Advanced usage: Use a comma-separated list of strings to look for in module names. The comma will be interpreted as "AND" by the search for a module. Use a slash "/" before a string in the list to indicate that this next string must "NOT" be contained in the module name.

20.4.2. XML Configuration

This section describes how to create a tailor configuration with XML by examples.

The XML configuration file “tailor.xml” must be placed into the root project folder. Alternatively, you can put a "tailor.xml" into your system's user folder, to maintain tailor configurations that you want to reuse over several projects. The tailor addon will only look for this file if it does not find a tailor.xml file in the project root. Example 1: Tailor the "project" command

The following configuration defines a chain of commands that will be triggered by the project command, to create a parent project with packaging “pom” with two modules named “projectname-domain” and “projectname-data”.

Note how you can use argument values from the input command as placeholders by using “${argumentname}”.


<tailor name="mywebstyle" description="Standards for web projects with 2 modules">
   <config command="project">
      <action type="defaultvalue" argument="packaging" value="pom" />
      <action type="execute" />
      <action type="execute" command="module create --moduleName ${projectName}-domain --topLevelPackage ${topLevelPackage}"/>
      <action type="focus" module="~"/>
      <action type="execute" command="module create --moduleName ${projectName}-web --topLevelPackage ${topLevelPackage} --packaging war"/>
      <action type="focus" module="${projectName}-domain"/>


tailor activate --name mywebstyle
project --topLevelPackage --projectName myapp

Will result in:

project --topLevelPackage --projectName mywebapp --packaging pom
module create --moduleName myapp-domain --topLevelPackage
module focus --moduleName ~
module create --moduleName myapp-web --topLevelPackage --packaging war
module focus --moduleName myapp-domain Example 2: Default target modules and default values

The following example shows how to tailor the “entity jpa” command with a default value for the "activeRecord" argument, and a default module to put all entities in.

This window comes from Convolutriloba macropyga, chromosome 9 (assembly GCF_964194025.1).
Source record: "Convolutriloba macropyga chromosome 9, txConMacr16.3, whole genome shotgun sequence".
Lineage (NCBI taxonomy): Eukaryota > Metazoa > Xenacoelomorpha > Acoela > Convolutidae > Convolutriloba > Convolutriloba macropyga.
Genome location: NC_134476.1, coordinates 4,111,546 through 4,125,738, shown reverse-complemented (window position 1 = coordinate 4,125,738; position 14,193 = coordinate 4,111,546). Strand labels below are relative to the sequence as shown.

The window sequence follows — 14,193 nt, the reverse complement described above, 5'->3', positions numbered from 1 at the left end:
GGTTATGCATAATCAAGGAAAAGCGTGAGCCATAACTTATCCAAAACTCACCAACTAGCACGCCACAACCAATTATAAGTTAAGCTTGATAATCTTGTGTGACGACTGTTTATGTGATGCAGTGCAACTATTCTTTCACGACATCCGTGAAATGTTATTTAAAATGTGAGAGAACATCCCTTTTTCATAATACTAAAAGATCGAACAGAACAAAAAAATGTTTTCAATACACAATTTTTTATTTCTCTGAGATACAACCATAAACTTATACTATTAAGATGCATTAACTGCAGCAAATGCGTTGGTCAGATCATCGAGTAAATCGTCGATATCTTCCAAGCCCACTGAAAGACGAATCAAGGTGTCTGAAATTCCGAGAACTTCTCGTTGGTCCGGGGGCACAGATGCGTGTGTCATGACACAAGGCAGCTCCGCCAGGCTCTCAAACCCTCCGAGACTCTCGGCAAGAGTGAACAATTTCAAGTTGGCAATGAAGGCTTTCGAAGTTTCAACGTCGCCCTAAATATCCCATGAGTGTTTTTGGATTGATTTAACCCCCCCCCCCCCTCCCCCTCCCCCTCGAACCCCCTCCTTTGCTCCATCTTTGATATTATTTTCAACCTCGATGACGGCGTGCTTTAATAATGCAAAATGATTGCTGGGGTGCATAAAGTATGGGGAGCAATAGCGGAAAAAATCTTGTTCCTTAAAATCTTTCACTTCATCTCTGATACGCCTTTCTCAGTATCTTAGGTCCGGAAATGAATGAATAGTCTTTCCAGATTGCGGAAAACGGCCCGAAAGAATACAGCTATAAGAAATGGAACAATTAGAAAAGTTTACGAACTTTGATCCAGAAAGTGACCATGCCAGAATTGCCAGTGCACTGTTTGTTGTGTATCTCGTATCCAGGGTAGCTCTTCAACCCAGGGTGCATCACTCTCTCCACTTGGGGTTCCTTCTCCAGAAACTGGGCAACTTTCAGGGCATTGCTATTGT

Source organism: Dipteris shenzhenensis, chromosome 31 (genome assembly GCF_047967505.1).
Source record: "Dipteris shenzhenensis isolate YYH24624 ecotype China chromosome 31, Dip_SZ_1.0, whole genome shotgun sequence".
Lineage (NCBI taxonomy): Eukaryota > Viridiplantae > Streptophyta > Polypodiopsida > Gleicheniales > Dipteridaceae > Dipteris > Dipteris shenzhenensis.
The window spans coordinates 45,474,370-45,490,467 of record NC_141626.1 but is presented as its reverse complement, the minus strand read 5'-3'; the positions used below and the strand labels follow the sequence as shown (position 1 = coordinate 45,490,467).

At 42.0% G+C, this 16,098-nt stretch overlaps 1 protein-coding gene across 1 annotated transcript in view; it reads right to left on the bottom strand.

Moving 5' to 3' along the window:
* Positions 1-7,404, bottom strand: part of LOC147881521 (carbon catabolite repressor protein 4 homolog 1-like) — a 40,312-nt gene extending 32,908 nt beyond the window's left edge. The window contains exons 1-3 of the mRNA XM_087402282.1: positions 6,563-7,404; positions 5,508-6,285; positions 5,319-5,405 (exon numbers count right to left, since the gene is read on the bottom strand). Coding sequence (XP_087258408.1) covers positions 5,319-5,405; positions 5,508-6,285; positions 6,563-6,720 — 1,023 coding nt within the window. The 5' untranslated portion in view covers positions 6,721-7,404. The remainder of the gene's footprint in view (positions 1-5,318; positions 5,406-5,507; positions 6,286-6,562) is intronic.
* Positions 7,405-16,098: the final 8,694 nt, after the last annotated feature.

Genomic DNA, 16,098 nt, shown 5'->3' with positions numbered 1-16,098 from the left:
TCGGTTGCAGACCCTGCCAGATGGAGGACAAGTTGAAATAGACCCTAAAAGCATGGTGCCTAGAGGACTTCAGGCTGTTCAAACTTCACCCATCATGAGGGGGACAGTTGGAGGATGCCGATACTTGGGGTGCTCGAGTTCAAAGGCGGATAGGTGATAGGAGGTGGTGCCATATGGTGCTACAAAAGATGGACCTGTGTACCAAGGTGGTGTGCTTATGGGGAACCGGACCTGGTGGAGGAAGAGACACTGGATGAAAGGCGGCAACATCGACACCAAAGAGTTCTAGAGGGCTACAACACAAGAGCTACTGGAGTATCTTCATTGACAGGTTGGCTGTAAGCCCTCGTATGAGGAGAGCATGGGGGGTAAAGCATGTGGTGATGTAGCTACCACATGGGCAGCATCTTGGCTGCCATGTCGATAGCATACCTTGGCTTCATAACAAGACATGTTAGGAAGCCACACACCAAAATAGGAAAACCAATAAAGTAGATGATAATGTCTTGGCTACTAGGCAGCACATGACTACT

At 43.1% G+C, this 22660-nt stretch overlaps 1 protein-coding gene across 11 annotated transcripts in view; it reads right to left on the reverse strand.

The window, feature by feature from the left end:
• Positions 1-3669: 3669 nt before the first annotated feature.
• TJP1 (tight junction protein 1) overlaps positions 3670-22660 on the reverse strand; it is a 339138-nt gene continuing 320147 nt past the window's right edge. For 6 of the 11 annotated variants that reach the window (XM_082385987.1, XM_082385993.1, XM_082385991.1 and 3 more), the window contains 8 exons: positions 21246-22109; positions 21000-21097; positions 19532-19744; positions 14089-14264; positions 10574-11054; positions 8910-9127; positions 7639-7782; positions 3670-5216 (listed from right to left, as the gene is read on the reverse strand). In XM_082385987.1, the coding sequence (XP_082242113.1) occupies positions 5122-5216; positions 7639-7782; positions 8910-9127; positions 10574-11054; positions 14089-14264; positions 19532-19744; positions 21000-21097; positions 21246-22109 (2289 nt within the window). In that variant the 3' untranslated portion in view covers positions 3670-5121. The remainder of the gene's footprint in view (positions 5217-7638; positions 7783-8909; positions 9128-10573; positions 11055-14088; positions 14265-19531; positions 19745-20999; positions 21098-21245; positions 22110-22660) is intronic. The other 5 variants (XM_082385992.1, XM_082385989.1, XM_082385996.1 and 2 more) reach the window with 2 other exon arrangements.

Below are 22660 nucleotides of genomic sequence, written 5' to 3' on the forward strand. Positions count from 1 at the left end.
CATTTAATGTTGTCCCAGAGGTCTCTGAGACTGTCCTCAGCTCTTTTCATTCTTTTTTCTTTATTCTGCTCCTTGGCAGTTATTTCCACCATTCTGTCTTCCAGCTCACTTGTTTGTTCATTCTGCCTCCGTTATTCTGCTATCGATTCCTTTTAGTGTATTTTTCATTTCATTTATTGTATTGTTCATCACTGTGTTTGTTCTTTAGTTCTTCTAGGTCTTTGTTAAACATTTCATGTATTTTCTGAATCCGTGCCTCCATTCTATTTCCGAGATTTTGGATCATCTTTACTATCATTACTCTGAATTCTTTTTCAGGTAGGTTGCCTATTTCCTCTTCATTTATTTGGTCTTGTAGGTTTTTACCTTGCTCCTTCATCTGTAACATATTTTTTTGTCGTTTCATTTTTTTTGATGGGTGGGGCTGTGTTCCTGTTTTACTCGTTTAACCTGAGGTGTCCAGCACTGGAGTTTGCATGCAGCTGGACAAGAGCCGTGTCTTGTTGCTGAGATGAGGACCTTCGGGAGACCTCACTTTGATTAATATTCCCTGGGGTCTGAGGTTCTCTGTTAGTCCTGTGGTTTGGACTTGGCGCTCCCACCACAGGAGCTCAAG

Note that the module name value for the "focus" action is interpreted as "module name contains x". That is why this example works with the project setup described in the previous example, which sets up a module named "${projectName]-domain".


<config command="entity jpa">
   <action type="focus" module="domain"/>
   <action type="defaultvalue" argument="--activeRecord" value="false"/>
   <action type="execute"/>


entity jpa --class ~.Customer

Results in:

module focus --moduleName webapp-domain
entity jpa --class ~.Customer --activeRecord false Example 3: Alias command to create layers

In this example, the tailor configuration defines a new alias command that will trigger a set of other commands to scaffold repository, service and web layer for an entity. Note that this configuration does not define the "execute" action to execute the original "layer" command.

Although "layer" is not a command known to the shell, it won’t produce an error, because the tailor will transform it into a set of different commands, excluding the original. The downside is that you won’t get command completion support for this alias from the shell.


<config command="layer">
   <action type="focus" module="domain"/>
   <!-- Create spring data JPA repository -->
   <action type="execute" command="repository jpa --interface ${entity}Repository --entity ${entity}"/>
   <!-- Create service interface and implementation class-->
   <action type="execute" command="service --interface ${entity}Service --class ${entity}ServiceImpl --entity ${entity}"/>
   <action type="focus" module="web"/>
   <action type="execute" command="web mvc scaffold --class ${entity}Controller --backingType ${entity}"/>


layer --entity ~.Customer

Results in:

module focus --moduleName webapp-domain
repository jpa --interface ~.CustomerRepository --entity ~.Customer
service --interface ~.CustomerService --class ~.CustomerServiceImpl --entity ~.Customer
module focus --moduleName webapp-web
web mvc scaffold --class ~.CustomerController --backingType ~.Customer

20.4.3. Configuration Addon

A new tailor configuration can also be defined in Java, instead of XML. This requires the creation of a new simple addon that you would need to build and install as a bundle in your Roo installation. Once your tailor extension bundle is running, the “tailor” commands will recognize all tailor configurations you implemented in that addon.

This is a more static and elaborate way of creating tailor configurations. However, it might be useful if you want to distribute a configuration to a large group of users.

After you created a new (simple) addon, you need to do the following:

Add dependency to addon-tailor
Create a class that implements TailorConfigurationFactory
public class TailorWebSimpleConfiguration implements TailorConfigurationFactory {
Override createTailorConfiguration()
public TailorConfiguration createTailorConfiguration() {
      String description = "Web project with 2 modules DOMAIN-PRESENTATION";
      TailorConfiguration configuration = new TailorConfiguration("webstyle-simple", description);
      return configuration;
Implement and add the CommandConfiguration objects you want to support.

Add a chain of actions similar to how you would do in an XML configuration file, as described above.

private CommandConfiguration createCommandConfigJpaSetup() {
      CommandConfiguration config = new CommandConfiguration();
      config.setCommandName("jpa setup");
           "database", "HYPERSONIC_IN_MEMORY"));
                  "provider", "HIBERNATE"));
      return config;